As a Robert Wyatt aficionado this is a delightful piece of news. If you do not know about Robert Wyatt then you can investigate many different stages of his career as a drummer, innovator, singer and a political voice. As part of the Canterbury scene (I recently picked up The Wilde Flowers vinyl release) along with Caravan and Kevin Ayers, Wyatt developed into an art, jazz, progressive musician with wait for it, the sweetest voice you’ve ever heard. An angel behind a noisy drum kit. Weird time signatures and a massive influence on the sixties underground scene, Wyatt and his band flourished as contemporaries of Pink Floyd and the arty types of the era. Touring with Hendrix in the US Wyatt recorded these tracks in downtime (when the studio was not being used). I’ve only heard the one track so far as the record is not out on time of writing, but he ticks all the boxes – interesting, weird, progressive, catchy and Hendrix playing bass on one track. What more could you want?
In 1970 he released his first solo album The End Of An Ear and subsequently left Soft Machine. He formed the inscrutable Matching Mole. (Matching Mole is a witty word play… Machine Molle is French for Soft Machine). Two albums ensued, Matching Mole (1972) and later the same year Little Red Record. Both albums featured complex jazzy progressive jams alongside Wyatt’s totally unique mellifluous singing – in a cockney accent (although he was born in Bristol?). It was here on the first album that Wyatt sang one of my favourite ever songs, one of my desert Island discs, Oh Caroline. It was also released as a single the same year. Hear it here:
At some point after this and before a planned third Matching Mole album, tragedy struck when he fell out of a 3rd floor window at a party and became paralysed from the waist down. His first album after this terrible accident was the powerful Rock Bottom (1974), An art rock classic (produced by Nick Mason) that instead of being harrowing is uplifting, fascinating, deep, complex and beautiful.
At some point after this Wyatt had a surprise hit when a cover of The Monkees I’m A Believer was released as a single shortly after the album came out. The producer for Top Of The Pops wouldn’t agree at first to let Robert Wyatt perform the song from his wheelchair saying that it wasn’t appropriate for a family show. In the end he was allowed to but the attitude certainly added insult to injury.
With Nick Mason From Pink Floyd on drums, Any Summers before he joined The Police on acoustic guitar, Richard Sinclair form Caravan and Hatfield And The North on bass, Fred Frith from Henry Cow on guitar and Dave McCrae from Nucleus, Matching Mole and various interesting jazz ensembles including Buddy Rich, Chet Baker and Gil Evans to name but a few.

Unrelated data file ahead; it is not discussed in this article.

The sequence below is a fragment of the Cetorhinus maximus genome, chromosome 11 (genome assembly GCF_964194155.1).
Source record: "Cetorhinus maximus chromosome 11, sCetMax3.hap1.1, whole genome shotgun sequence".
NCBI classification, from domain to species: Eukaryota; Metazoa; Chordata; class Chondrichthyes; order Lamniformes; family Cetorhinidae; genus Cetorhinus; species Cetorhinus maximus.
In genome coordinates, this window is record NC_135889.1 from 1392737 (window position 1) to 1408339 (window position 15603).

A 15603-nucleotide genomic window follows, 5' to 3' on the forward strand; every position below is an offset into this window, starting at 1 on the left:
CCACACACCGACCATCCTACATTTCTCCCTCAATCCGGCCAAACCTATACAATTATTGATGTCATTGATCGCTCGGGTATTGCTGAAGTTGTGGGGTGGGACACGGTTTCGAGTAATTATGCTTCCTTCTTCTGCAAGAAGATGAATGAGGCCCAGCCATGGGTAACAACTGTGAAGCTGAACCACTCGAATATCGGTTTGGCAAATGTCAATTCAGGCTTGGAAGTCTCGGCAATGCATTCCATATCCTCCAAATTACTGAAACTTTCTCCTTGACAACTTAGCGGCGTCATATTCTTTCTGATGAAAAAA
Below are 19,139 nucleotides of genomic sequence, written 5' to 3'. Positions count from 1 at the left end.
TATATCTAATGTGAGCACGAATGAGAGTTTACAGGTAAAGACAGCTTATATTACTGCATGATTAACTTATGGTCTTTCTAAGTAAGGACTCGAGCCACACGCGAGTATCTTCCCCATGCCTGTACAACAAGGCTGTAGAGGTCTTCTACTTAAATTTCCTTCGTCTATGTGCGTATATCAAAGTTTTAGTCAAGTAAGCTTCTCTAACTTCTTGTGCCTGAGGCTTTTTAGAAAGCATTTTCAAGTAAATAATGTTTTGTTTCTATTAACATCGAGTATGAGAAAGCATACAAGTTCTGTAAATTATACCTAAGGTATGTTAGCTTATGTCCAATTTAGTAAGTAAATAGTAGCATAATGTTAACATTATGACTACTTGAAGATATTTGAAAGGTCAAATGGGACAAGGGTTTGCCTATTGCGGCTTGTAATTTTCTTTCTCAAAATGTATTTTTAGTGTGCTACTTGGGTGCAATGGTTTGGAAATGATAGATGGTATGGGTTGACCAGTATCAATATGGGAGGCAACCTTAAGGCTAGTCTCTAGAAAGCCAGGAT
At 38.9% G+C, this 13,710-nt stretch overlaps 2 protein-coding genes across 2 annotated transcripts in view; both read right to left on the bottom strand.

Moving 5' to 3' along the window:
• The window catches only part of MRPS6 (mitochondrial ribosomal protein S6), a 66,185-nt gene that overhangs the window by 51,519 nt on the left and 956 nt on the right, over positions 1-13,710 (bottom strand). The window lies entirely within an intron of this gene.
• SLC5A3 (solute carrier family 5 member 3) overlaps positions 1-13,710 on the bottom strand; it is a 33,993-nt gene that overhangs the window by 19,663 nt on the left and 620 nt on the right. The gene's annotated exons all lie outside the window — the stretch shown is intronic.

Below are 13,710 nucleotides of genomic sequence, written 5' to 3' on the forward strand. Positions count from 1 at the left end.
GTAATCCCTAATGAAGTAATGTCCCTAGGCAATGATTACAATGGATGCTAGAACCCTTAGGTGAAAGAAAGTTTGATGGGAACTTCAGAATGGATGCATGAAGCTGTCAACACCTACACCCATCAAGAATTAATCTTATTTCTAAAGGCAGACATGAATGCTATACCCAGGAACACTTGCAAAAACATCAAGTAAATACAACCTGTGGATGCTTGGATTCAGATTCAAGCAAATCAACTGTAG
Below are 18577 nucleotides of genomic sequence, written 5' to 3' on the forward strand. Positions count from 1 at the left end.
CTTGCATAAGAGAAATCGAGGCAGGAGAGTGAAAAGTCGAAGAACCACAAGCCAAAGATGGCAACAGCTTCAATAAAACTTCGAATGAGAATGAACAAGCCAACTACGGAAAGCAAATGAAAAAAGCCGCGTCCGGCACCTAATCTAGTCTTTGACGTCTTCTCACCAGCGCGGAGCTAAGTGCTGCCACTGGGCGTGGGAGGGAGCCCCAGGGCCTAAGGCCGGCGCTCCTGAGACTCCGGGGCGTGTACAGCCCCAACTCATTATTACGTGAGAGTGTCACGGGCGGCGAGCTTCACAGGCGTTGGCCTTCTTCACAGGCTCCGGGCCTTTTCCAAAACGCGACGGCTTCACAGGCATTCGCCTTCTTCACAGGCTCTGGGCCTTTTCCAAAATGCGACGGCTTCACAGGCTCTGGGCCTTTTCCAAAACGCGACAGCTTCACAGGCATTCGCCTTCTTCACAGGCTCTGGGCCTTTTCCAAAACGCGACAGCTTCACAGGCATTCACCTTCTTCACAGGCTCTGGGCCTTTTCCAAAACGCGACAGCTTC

And so began Wyatt’s solo career that has inspired an intriguing collection of original LP’s and singles. Ruth Is Stranger Than Richard (1975) is another play on words (Truth Is Stranger Than Fiction). It was an album of interpretations in Wyatt’s inimitable style and featured art rock luminaries such as Fred Frith from Henry Cow and Phil Manzanera from Roxy Music, Eno and members of Matching Mole with other co writers and musicians throughout the album. The album is a fascinating blend of African music, Jazz and on Song For Che a mournful drunken funeral march. In any case these things mixed with an English explorers arty spirit makes an album of twists and turns, surprises and heartwarming melancholia.
For the next 10 years Wyatt guested on the records of his old friends and a few new ones and released a slew of politically charged singles. Wyatt had become a member of the Communist Party and released the single Stalin wasn’t Stallin’ with a reading of a poem Stalingrad by Peter Blackman on the B side. His single At last I Am Free is also one of my favourite ever songs, a song perhaps about death, again exquisitely sung. Shipbuilding, the Elvis Costello/Clive Langer song was released by Wyatt in 1982 and became a top 40 hit. Wyatt collected all these songs together and released the album Nothing Can Stop Us in the same year (Shipbuilding only on the Australian release). The album also featured the Lewis Allen classic, Strange Fruit made famous by Billie Holiday. He made one more record in the ’80s Old Rottenhat, and then Dondestan (1991). Haunting and humorous, (a catch phrase that quite typifies Wyatt’s music), the album was released twice, once with an unapproved mix after it ran over budget and then again as a revisited version. His later albums Shleep (1997) Cuckooland (2003) Comic Opera (2007) are art for art’s sake meanderings and melodies, serious and playful excavations of a soul so down to earth that his music floats in the clouds like angels.
Shipbuilding From The Old Grey Whistle Test 1983:
At Last I am Free from the Nothing Can Stop Us Album:
Robert Wyatt Website:
“After a half a dozen listens I am convinced this is of the very best archival releases EVER.
The creativity was pouring out of RW at that time and the freedom he had doing these demos reveal a sense of freshness that is really exciting – also there is a feeling of warm intimacy like we get to be the fly on RW’s studio wall in 1968 – the interview is amazing too. Do not miss this.”
–Udi Koomram, engineer.
“Some have called this – the complete set of Robert Wyatt’s solo recordings made in the US in late 1968 – the ultimate Holy Grail. Half of the material here is not only previously unreleased – it had never been heard, even by the most dedicated collectors of Wyatt rarities.”
–Aymeric Leroy, author and historian of the ‘Canterbury Scene’.
“A stunning archival release that sheds new light on early Soft Machine. A must-have for Softs fans”–Sid Smith, journalist
Go here to the Cuneform records site for an overview of what this release is all about: